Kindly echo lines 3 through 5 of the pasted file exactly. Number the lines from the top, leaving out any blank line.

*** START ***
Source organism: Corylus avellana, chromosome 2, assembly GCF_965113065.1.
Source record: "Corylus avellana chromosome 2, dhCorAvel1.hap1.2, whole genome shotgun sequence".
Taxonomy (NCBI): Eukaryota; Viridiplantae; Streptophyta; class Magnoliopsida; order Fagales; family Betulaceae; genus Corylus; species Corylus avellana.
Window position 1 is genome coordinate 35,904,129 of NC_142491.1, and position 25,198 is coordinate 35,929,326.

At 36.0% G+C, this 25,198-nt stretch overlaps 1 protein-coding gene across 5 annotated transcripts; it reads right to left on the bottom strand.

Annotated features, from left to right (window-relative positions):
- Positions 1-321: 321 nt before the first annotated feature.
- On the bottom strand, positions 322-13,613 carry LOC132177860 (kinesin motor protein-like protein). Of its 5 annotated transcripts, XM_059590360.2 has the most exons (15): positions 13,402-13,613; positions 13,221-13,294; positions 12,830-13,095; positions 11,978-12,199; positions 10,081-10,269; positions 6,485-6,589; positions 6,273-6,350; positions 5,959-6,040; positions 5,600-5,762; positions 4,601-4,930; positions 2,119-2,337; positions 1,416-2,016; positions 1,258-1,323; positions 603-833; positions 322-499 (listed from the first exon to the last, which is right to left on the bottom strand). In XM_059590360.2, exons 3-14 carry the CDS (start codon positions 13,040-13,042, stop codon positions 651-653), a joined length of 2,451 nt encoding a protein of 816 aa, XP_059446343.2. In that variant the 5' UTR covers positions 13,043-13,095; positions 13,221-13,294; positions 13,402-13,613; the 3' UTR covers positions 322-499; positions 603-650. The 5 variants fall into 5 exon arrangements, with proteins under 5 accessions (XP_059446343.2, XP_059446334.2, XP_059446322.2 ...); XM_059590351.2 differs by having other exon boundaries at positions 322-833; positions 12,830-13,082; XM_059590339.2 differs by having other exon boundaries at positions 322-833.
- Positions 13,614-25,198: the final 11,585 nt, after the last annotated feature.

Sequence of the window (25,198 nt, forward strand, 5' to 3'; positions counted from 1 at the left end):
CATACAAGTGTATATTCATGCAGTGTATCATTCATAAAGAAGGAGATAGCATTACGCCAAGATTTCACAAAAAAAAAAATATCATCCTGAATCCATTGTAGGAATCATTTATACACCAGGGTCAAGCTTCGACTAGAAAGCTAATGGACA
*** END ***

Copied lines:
Taxonomy (NCBI): Eukaryota; Viridiplantae; Streptophyta; class Magnoliopsida; order Fagales; family Betulaceae; genus Corylus; species Corylus avellana.
Window position 1 is genome coordinate 35,904,129 of NC_142491.1, and position 25,198 is coordinate 35,929,326.

At 36.0% G+C, this 25,198-nt stretch overlaps 1 protein-coding gene across 5 annotated transcripts; it reads right to left on the bottom strand.